Canada remains one of the world’s dominant resource economies, but conservation continues to move up the country’s hierarchy of needs, pushed steadily by the tailwinds of climate change, biodiversity loss, floods, and fires. The world is more crowded, more demanding, and more polarized, and there is less room than ever for simple policy interventions to address the complex challenges presented by rapidly changing ecosystems. Policies expected to mitigate negative consequences of environmental change must assume cause-effect relationships between policy interventions and policy outcomes.
At the same time, research related to conservation issues in Canada is being generated at an astonishing rate, from dedicated departments and research groups at most of the country’s universities, as well as from industry, government, and non-governmental environmental organizations. Despite this dedicated effort, cause-effect inference in conservation science remains largely constrained by correlational evidence because randomized, controlled experiments, the “gold standard” for establishing cause and effect, are generally infeasible on multiple-use landscapes at large, spatio-temporal scales. There are also ethical concerns with deliberately manipulating systems on which already declining species rely, or on which Indigenous communities depend. So, like it or not, we are faced with the challenge of recommending policy interventions, assuming cause-effect, based on a corpus of largely correlational data.
This can be tricky business. As pointed out by economist Thomas Sowell, “One of the first things taught in introductory statistics textbooks is that correlation is not causation. It is also one of the first things forgotten.” A cursory review of the conservation literature and its interpretation in policy circles certainly suggests that demonstrating correlation is sufficient to warrant recommendations for interventions, such as habitat restoration to reverse caribou declines or road closures to increase moose or grizzly bear populations. Correlations may contain causal information, but correlation alone is not good enough to generate the management recommendations most likely to result in desired policy outcomes.
Ecology, the foundational discipline of conservation science, is not the only field facing this central problem. Considerable epidemiological research relies on longitudinal datasets, as does econometrics. Like health or economic policy, conservation policy needs to nudge complex systems to generate beneficial outcomes and avoid unintended consequences, using interventions that are feasible to implement at reasonable cost. With ecological concerns often still playing second fiddle to other values, resources are scarce, and conservation can least afford to get cause-effect wrong.
Causal inference comprises a set of methods researchers employ to help distinguish causation from mere correlation when correlational evidence is all that is available. Estimating causal information from correlational evidence starts with encoding assumptions about a data-generating process in a graph of nodes (variables) and directed edges (arrows which indicate the assumed causal direction). A causal graph must contain an intervention and an outcome, as well as all common causes of both. Based on a set of identification rules, causal pathways can be isolated, and when parameterized with observational data, effect sizes can be estimated.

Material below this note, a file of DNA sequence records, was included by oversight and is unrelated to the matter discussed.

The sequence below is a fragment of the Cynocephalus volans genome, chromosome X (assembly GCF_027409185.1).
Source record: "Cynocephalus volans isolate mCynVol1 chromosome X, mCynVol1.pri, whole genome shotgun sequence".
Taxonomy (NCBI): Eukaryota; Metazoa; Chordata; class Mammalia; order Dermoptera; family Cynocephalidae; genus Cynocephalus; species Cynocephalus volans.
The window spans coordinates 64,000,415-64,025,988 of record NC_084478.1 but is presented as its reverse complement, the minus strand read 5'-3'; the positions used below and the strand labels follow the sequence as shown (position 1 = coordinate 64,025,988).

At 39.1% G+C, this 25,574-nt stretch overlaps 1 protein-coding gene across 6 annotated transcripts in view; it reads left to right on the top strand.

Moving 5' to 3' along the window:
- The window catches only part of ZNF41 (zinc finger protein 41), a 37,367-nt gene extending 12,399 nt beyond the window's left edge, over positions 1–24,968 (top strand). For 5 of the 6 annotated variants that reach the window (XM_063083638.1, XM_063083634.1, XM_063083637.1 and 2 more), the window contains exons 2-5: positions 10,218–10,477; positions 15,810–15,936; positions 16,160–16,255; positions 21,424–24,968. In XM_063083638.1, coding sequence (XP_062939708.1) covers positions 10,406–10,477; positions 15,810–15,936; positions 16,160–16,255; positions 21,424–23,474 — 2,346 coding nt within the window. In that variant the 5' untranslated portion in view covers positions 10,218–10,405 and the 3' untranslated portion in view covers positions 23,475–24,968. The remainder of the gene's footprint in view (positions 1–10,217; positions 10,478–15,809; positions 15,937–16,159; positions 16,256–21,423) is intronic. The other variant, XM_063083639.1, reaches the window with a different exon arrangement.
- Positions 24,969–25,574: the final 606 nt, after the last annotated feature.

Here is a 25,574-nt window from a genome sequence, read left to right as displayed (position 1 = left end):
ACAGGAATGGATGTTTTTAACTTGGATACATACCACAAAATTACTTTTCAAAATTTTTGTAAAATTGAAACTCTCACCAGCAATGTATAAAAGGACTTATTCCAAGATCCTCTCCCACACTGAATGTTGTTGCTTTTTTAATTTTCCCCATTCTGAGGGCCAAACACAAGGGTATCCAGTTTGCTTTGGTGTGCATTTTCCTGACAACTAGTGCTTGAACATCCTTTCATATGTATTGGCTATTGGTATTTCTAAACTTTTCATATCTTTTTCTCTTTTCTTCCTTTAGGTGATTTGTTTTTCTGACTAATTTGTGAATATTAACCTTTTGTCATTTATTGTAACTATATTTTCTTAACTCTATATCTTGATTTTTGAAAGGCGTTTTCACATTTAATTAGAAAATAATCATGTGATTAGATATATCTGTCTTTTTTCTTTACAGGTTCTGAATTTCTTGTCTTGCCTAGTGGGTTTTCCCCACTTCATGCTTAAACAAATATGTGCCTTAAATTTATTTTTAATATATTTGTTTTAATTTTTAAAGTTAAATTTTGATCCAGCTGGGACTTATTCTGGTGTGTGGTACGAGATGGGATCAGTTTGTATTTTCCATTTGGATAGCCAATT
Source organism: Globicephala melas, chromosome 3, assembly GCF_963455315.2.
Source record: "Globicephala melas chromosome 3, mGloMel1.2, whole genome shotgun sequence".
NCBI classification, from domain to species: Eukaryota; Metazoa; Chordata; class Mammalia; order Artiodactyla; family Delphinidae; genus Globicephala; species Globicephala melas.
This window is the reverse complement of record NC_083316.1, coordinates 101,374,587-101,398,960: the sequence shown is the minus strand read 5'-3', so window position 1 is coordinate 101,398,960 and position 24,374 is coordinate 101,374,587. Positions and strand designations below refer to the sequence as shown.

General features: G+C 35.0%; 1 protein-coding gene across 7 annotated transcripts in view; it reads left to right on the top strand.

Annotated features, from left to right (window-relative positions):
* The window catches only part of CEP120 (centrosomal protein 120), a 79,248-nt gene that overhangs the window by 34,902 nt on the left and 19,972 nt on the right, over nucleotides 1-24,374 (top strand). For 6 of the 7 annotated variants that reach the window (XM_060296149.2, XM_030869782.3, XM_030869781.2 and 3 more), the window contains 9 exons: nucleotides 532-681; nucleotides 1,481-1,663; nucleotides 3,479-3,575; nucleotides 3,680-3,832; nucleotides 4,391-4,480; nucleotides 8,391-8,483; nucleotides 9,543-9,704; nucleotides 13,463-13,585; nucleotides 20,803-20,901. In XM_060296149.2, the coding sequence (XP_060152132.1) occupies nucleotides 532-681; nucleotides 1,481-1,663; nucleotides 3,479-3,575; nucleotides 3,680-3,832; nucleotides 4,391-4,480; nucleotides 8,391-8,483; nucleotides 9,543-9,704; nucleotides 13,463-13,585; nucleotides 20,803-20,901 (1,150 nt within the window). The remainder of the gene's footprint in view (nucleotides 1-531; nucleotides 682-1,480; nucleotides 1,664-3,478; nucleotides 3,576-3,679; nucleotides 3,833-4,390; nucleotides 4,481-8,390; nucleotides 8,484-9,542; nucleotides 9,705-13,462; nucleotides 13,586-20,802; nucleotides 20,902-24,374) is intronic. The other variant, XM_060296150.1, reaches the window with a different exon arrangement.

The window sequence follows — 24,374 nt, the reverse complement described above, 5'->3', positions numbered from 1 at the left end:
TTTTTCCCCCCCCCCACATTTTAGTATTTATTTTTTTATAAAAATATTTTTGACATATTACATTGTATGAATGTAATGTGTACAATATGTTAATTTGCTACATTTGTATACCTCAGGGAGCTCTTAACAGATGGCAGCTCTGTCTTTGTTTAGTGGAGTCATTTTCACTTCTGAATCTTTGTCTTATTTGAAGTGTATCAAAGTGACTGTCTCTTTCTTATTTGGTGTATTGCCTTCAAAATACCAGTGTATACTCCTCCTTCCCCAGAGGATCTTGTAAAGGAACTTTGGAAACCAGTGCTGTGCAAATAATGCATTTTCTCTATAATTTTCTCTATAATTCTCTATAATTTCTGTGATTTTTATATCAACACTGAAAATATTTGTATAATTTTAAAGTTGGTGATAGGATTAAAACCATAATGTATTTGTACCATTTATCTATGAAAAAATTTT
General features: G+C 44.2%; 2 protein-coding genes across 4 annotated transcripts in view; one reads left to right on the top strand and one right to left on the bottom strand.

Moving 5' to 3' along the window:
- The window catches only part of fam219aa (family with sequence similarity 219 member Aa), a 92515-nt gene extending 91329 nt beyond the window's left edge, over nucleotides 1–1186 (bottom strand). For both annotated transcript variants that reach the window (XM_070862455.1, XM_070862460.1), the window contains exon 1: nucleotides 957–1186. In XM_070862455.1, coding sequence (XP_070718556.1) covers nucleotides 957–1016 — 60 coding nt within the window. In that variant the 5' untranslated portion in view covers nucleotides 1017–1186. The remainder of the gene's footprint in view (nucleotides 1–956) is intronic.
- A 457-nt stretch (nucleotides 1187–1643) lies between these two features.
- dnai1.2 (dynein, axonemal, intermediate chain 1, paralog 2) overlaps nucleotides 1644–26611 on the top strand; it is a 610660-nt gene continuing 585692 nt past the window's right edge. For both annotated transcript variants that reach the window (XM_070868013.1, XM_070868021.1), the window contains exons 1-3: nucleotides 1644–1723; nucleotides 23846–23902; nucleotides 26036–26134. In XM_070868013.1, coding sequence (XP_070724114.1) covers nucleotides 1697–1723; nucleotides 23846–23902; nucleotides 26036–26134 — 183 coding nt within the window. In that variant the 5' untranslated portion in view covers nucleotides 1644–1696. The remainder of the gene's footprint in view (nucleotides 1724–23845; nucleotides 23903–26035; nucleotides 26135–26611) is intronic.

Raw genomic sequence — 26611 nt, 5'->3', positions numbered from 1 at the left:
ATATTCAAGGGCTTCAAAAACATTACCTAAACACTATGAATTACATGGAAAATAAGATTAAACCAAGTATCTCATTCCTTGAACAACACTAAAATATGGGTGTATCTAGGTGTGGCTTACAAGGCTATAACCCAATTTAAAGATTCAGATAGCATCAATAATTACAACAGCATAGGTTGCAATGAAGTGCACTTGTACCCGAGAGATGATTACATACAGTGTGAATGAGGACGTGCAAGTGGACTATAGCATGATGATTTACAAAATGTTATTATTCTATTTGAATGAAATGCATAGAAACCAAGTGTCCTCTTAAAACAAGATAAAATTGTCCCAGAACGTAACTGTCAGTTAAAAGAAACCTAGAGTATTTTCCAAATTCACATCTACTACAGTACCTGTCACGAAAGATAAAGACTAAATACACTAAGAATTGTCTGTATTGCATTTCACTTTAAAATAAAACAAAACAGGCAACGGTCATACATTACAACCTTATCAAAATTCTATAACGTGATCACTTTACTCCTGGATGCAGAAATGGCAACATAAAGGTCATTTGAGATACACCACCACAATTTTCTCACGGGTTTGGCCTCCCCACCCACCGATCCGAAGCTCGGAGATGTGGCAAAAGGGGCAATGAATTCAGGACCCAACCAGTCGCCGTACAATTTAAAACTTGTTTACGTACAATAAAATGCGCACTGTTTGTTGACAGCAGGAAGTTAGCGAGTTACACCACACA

The caveat is that “true” causal effects can be estimated only when the “true” graph is known, which is rarely the case. However, the process of generating and defending a plausible graph based on theory explicitly frames what needs to be true for the assumption of a causal effect to hold. Better information can inform revisions to both the graph and to the parameters.
Importantly, this approach can contribute positively to Canada’s reconciliation efforts with Indigenous peoples, as we strive to incorporate Indigenous knowledge in a meaningful way in conservation efforts. The theory encoded in causal graphs need not come from exclusively scientific sources. Cause-and-effect is an intuitive cross-cultural concept and models can be based on broad evidence and experience while still maintaining rigour. Without the theoretical assumptions provided by researchers and/or knowledge holders, as is the case for correlational approaches, it is more difficult to reliably infer cause-and-effect.
Explicit modelling of causes shifts the balance of analysis towards the theoretical from the purely statistical. While “big data” and machine learning models are enjoying remarkable successes with sophisticated pattern-matching algorithms, they do not encode the causal information necessary to allow reasoning about cause and effect and, therefore, have limited utility for estimating the benefits of novel policy interventions.
Proposed actions to restore and sustain Canada’s biodiversity are becoming both more invasive (e.g., extensive wolf control) and more expensive (e.g., restoring large areas of habitat) and, as a result, getting the prescriptions wrong is now more consequential than ever. Evidence-based policy seeking to balance economic interests, reconciliation, and biodiversity conservation needs to meet a higher standard when recommendations are based primarily on correlational evidence. That higher standard should include the development and robust defence of hypothesized causal structures and the estimated effectiveness of proposed policy interventions. Causal inference provides the necessary framework to meet this higher standard.
Read more about causal inference and its application to caribou conservation in Canada: https://doi.org/10.1016/j.biocon.2021.109370